Amanda Imberi is a hard worker. The former Modern Woodmen scholarship recipient has a full-time job and fills her weekends with speaking engagements for the American Cancer Society.
This Eureka, S.D., native’s drive comes partly from the loss of her mother to colon cancer when Amanda was 9.
“Most parents can only see what their children are doing when they’re in their sight,” Amanda says. “But my mom can see me every second of every day. My biggest goal is to not disappoint her.”
One way Amanda accomplished this goal was by attending college.
After her mother died, Amanda and her sister took over most household tasks. Their father couldn’t read or write well, so Amanda and her sister were responsible for paying the bills, cooking, cleaning and doing grocery shopping.
There was little money in Amanda’s family, and her father was working two minimum-wage jobs to make ends meet. Amanda applied for college scholarships with fervor as she ended high school.
“Scholarships were what made it possible for me to attend college,” she says. “I’m so grateful to organizations like Modern Woodmen for making that happen. Modern Woodmen truly makes a profound impact in people’s lives.”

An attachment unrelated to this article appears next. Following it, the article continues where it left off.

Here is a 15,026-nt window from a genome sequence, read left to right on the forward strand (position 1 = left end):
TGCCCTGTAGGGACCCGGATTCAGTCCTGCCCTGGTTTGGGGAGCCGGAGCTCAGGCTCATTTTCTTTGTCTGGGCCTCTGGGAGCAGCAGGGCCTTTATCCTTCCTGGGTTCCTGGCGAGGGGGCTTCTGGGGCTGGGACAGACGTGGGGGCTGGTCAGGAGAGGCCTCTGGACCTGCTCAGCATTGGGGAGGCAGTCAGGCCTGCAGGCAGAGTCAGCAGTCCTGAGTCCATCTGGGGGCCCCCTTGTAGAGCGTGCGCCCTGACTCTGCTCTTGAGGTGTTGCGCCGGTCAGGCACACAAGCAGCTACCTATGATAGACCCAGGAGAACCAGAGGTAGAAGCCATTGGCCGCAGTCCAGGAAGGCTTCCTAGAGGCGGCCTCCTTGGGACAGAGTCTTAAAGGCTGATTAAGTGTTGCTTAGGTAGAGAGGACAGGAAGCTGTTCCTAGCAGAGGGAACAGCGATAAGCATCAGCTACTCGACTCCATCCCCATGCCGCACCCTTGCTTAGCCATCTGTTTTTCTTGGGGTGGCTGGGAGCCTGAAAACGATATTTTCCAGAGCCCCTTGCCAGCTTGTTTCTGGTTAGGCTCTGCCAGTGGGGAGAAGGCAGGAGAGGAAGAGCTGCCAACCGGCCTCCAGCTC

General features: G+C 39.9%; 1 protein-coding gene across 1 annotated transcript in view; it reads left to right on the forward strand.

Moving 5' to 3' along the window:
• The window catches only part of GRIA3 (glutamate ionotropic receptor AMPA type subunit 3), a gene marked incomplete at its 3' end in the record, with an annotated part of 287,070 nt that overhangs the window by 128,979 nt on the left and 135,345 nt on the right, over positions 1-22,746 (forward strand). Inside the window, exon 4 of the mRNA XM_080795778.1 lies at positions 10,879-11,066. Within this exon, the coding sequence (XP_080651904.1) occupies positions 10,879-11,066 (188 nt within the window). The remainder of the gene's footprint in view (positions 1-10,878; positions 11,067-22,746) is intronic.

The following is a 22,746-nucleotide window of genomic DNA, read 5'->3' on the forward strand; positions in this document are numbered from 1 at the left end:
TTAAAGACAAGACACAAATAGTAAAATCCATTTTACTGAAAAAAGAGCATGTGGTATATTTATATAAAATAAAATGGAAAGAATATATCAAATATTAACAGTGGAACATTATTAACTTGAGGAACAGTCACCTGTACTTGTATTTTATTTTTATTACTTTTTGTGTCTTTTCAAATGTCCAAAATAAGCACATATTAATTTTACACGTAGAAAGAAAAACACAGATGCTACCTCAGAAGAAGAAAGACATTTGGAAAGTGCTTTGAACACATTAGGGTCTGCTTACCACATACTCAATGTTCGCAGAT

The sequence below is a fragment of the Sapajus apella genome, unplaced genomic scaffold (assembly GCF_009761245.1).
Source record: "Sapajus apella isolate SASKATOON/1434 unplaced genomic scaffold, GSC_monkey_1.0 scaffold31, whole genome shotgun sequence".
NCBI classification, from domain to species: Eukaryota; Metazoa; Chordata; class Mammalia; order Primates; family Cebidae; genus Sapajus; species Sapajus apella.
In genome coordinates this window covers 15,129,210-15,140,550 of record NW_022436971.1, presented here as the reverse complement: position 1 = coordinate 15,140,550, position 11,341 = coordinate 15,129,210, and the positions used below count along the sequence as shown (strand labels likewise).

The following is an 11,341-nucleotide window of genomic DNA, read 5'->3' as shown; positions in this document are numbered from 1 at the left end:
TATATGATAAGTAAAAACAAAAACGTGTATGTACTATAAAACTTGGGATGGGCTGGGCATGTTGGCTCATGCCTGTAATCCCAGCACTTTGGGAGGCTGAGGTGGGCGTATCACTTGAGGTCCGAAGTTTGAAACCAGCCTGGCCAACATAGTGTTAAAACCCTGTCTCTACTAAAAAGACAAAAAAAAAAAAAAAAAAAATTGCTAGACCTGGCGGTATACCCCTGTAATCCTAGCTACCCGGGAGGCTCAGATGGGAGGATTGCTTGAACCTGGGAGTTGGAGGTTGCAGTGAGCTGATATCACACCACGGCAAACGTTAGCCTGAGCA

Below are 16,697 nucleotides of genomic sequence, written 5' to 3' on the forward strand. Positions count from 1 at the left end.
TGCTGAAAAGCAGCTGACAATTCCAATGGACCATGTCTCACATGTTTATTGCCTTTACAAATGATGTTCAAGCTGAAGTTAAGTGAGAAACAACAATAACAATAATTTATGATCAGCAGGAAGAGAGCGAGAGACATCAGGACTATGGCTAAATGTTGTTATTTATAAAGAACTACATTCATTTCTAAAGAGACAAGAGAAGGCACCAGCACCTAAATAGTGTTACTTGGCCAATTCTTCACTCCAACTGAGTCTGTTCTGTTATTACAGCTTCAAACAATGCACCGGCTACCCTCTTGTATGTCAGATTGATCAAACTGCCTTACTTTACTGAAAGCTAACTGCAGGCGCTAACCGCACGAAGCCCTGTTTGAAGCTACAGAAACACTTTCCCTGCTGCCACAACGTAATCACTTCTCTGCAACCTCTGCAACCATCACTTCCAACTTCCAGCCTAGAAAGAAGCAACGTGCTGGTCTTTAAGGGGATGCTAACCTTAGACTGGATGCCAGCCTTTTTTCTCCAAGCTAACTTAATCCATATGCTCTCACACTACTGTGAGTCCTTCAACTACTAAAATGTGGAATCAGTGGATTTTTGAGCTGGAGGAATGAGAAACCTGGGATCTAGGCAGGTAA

Amanda was the first person on her father’s side to graduate from college. She earned a bachelor’s degree in public relations from Northern State University in Aberdeen, S.D., in May of 2009.
“Education broke down doors for me,” Amanda says. “It opened my eyes to the world.”
Amanda now works as a technician for VisionCare, because she enjoys interacting with people and being in the health care field. However, she says her true passion is in motivational speaking. Her job at VisionCare gives her the weekends free and allows her to speak at American Cancer Society events about the loss of her mother.
“You can overcome the obstacles you’ve dealt with in life,” Amanda says. “You can work hard, move forward and learn about yourself in the process.”